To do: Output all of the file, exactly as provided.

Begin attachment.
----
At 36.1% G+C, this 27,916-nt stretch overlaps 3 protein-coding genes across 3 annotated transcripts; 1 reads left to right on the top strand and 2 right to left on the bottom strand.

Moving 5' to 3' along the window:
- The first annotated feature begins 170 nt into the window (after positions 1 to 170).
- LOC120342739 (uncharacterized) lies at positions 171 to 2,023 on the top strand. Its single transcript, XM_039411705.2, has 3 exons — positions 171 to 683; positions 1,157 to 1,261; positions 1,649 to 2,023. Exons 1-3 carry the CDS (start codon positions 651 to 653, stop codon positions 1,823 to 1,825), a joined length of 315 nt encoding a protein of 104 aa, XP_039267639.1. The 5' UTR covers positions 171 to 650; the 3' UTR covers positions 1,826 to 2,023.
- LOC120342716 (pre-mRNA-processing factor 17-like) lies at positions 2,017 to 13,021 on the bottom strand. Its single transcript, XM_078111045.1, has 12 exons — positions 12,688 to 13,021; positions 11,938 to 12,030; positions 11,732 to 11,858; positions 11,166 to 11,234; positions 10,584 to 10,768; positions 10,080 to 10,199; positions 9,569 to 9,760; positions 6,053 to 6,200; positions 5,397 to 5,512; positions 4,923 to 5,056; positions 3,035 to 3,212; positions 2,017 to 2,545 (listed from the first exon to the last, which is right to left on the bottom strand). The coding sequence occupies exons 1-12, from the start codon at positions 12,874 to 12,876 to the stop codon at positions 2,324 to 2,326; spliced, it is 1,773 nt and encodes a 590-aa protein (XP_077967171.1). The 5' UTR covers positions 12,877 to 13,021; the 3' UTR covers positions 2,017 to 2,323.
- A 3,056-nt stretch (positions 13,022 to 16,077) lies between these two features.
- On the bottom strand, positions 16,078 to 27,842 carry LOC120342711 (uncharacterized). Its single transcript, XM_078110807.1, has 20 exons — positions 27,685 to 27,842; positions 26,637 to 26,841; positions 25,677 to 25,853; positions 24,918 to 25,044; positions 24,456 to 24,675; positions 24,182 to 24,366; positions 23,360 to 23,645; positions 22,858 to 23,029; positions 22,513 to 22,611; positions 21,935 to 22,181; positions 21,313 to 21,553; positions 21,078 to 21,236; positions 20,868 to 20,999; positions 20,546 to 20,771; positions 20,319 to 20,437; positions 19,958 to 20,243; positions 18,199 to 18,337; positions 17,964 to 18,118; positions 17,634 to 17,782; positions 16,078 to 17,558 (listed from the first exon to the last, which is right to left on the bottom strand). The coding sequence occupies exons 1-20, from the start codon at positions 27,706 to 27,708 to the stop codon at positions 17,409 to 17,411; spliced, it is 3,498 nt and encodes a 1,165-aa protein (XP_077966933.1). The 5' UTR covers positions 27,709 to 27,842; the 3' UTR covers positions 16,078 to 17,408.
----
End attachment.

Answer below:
At 36.1% G+C, this 27,916-nt stretch overlaps 3 protein-coding genes across 3 annotated transcripts; 1 reads left to right on the top strand and 2 right to left on the bottom strand.

Moving 5' to 3' along the window:
- The first annotated feature begins 170 nt into the window (after positions 1 to 170).
- LOC120342739 (uncharacterized) lies at positions 171 to 2,023 on the top strand. Its single transcript, XM_039411705.2, has 3 exons — positions 171 to 683; positions 1,157 to 1,261; positions 1,649 to 2,023. Exons 1-3 carry the CDS (start codon positions 651 to 653, stop codon positions 1,823 to 1,825), a joined length of 315 nt encoding a protein of 104 aa, XP_039267639.1. The 5' UTR covers positions 171 to 650; the 3' UTR covers positions 1,826 to 2,023.
- LOC120342716 (pre-mRNA-processing factor 17-like) lies at positions 2,017 to 13,021 on the bottom strand. Its single transcript, XM_078111045.1, has 12 exons — positions 12,688 to 13,021; positions 11,938 to 12,030; positions 11,732 to 11,858; positions 11,166 to 11,234; positions 10,584 to 10,768; positions 10,080 to 10,199; positions 9,569 to 9,760; positions 6,053 to 6,200; positions 5,397 to 5,512; positions 4,923 to 5,056; positions 3,035 to 3,212; positions 2,017 to 2,545 (listed from the first exon to the last, which is right to left on the bottom strand). The coding sequence occupies exons 1-12, from the start codon at positions 12,874 to 12,876 to the stop codon at positions 2,324 to 2,326; spliced, it is 1,773 nt and encodes a 590-aa protein (XP_077967171.1). The 5' UTR covers positions 12,877 to 13,021; the 3' UTR covers positions 2,017 to 2,323.
- A 3,056-nt stretch (positions 13,022 to 16,077) lies between these two features.
- On the bottom strand, positions 16,078 to 27,842 carry LOC120342711 (uncharacterized). Its single transcript, XM_078110807.1, has 20 exons — positions 27,685 to 27,842; positions 26,637 to 26,841; positions 25,677 to 25,853; positions 24,918 to 25,044; positions 24,456 to 24,675; positions 24,182 to 24,366; positions 23,360 to 23,645; positions 22,858 to 23,029; positions 22,513 to 22,611; positions 21,935 to 22,181; positions 21,313 to 21,553; positions 21,078 to 21,236; positions 20,868 to 20,999; positions 20,546 to 20,771; positions 20,319 to 20,437; positions 19,958 to 20,243; positions 18,199 to 18,337; positions 17,964 to 18,118; positions 17,634 to 17,782; positions 16,078 to 17,558 (listed from the first exon to the last, which is right to left on the bottom strand). The coding sequence occupies exons 1-20, from the start codon at positions 27,706 to 27,708 to the stop codon at positions 17,409 to 17,411; spliced, it is 3,498 nt and encodes a 1,165-aa protein (XP_077966933.1). The 5' UTR covers positions 27,709 to 27,842; the 3' UTR covers positions 16,078 to 17,408.